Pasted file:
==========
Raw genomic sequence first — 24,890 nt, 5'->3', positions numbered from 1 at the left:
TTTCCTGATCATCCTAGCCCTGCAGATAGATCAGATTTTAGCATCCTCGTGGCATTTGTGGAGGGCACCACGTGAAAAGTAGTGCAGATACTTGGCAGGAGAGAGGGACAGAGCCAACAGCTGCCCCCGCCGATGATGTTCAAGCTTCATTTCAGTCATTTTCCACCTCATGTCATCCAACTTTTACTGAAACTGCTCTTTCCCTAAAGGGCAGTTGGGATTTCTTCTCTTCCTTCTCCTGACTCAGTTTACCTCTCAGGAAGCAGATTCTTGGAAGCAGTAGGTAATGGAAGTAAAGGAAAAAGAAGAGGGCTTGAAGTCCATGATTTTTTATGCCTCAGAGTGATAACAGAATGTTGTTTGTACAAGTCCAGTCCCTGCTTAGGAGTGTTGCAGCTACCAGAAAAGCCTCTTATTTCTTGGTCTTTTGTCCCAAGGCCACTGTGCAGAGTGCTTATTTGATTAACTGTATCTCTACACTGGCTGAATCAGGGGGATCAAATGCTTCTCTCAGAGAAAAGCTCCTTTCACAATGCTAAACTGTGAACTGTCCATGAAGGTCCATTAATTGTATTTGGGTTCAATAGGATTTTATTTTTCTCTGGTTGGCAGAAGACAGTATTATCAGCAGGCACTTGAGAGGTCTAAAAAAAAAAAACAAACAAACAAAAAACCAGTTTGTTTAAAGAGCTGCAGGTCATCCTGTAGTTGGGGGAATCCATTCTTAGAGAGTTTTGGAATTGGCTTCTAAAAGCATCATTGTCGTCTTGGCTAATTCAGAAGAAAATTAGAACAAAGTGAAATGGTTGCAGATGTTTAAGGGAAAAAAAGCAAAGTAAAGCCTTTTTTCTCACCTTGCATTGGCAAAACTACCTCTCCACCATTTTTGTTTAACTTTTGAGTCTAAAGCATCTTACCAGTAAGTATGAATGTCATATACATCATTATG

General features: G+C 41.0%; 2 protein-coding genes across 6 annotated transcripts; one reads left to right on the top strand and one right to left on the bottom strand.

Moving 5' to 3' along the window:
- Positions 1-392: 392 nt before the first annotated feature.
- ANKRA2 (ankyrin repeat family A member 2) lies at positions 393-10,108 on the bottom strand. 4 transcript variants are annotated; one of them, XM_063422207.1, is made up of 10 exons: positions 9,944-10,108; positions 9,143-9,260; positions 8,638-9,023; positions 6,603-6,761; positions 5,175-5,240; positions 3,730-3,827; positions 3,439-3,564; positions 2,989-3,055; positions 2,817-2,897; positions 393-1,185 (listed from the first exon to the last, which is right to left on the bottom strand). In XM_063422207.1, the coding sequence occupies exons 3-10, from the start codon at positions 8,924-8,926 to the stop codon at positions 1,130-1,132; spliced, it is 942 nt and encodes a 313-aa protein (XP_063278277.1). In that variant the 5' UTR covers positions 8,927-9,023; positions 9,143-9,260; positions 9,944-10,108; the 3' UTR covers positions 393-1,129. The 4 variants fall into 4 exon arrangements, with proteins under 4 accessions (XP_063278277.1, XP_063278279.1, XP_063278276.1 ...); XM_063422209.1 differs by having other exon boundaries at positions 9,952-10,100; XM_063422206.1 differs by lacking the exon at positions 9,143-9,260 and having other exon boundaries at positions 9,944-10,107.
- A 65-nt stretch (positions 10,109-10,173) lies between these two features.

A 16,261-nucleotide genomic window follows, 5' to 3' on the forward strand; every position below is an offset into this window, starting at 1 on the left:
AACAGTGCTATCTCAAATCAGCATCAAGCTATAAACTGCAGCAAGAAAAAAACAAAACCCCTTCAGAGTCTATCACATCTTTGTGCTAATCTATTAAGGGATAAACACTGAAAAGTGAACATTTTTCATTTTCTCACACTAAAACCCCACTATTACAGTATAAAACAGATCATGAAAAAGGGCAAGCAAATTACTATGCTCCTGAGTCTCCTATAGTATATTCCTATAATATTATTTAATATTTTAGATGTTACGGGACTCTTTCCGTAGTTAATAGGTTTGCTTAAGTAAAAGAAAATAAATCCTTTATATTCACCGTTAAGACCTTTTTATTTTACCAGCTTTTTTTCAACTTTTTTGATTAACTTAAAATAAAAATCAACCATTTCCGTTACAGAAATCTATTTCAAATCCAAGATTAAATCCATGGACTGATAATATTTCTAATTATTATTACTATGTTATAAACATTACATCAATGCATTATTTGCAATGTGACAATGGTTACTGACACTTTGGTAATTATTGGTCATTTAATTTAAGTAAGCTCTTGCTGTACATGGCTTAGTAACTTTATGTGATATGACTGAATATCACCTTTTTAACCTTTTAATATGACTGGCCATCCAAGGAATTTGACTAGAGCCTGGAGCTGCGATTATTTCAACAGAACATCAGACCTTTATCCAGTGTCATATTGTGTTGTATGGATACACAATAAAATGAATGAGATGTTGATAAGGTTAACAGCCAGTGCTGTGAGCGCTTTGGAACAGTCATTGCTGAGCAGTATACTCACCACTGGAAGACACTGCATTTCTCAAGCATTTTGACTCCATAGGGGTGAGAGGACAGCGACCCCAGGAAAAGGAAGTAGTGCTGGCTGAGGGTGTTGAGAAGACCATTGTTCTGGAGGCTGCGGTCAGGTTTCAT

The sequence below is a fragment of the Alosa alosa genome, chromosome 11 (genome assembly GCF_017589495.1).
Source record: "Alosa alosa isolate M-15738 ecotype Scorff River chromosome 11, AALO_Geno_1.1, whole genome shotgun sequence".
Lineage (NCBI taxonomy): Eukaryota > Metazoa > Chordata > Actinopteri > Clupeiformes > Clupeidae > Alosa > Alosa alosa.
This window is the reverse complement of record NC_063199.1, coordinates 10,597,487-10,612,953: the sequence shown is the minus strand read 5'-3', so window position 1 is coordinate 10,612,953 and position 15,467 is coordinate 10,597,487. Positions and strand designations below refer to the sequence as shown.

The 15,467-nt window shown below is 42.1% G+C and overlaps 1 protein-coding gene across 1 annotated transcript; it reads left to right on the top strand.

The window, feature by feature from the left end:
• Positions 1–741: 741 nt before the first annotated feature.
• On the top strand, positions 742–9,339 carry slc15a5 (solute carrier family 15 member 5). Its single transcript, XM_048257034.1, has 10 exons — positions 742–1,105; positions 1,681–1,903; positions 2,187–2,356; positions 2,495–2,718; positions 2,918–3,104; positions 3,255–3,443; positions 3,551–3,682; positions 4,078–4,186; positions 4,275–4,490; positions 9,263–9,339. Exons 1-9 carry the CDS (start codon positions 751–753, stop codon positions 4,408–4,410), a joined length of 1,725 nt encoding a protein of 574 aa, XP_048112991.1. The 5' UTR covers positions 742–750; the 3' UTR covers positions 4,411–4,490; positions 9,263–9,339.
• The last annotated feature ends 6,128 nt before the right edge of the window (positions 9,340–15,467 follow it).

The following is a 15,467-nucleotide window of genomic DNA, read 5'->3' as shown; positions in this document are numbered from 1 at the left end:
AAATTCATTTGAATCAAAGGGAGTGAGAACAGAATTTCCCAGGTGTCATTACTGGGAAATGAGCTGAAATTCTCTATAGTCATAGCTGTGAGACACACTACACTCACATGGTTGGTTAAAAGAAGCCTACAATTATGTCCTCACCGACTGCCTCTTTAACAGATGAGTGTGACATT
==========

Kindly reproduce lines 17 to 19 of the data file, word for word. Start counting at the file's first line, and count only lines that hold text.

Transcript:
• On the top strand, positions 742–9,339 carry slc15a5 (solute carrier family 15 member 5). Its single transcript, XM_048257034.1, has 10 exons — positions 742–1,105; positions 1,681–1,903; positions 2,187–2,356; positions 2,495–2,718; positions 2,918–3,104; positions 3,255–3,443; positions 3,551–3,682; positions 4,078–4,186; positions 4,275–4,490; positions 9,263–9,339. Exons 1-9 carry the CDS (start codon positions 751–753, stop codon positions 4,408–4,410), a joined length of 1,725 nt encoding a protein of 574 aa, XP_048112991.1. The 5' UTR covers positions 742–750; the 3' UTR covers positions 4,411–4,490; positions 9,263–9,339.
• The last annotated feature ends 6,128 nt before the right edge of the window (positions 9,340–15,467 follow it).

The following is a 15,467-nucleotide window of genomic DNA, read 5'->3' as shown; positions in this document are numbered from 1 at the left end: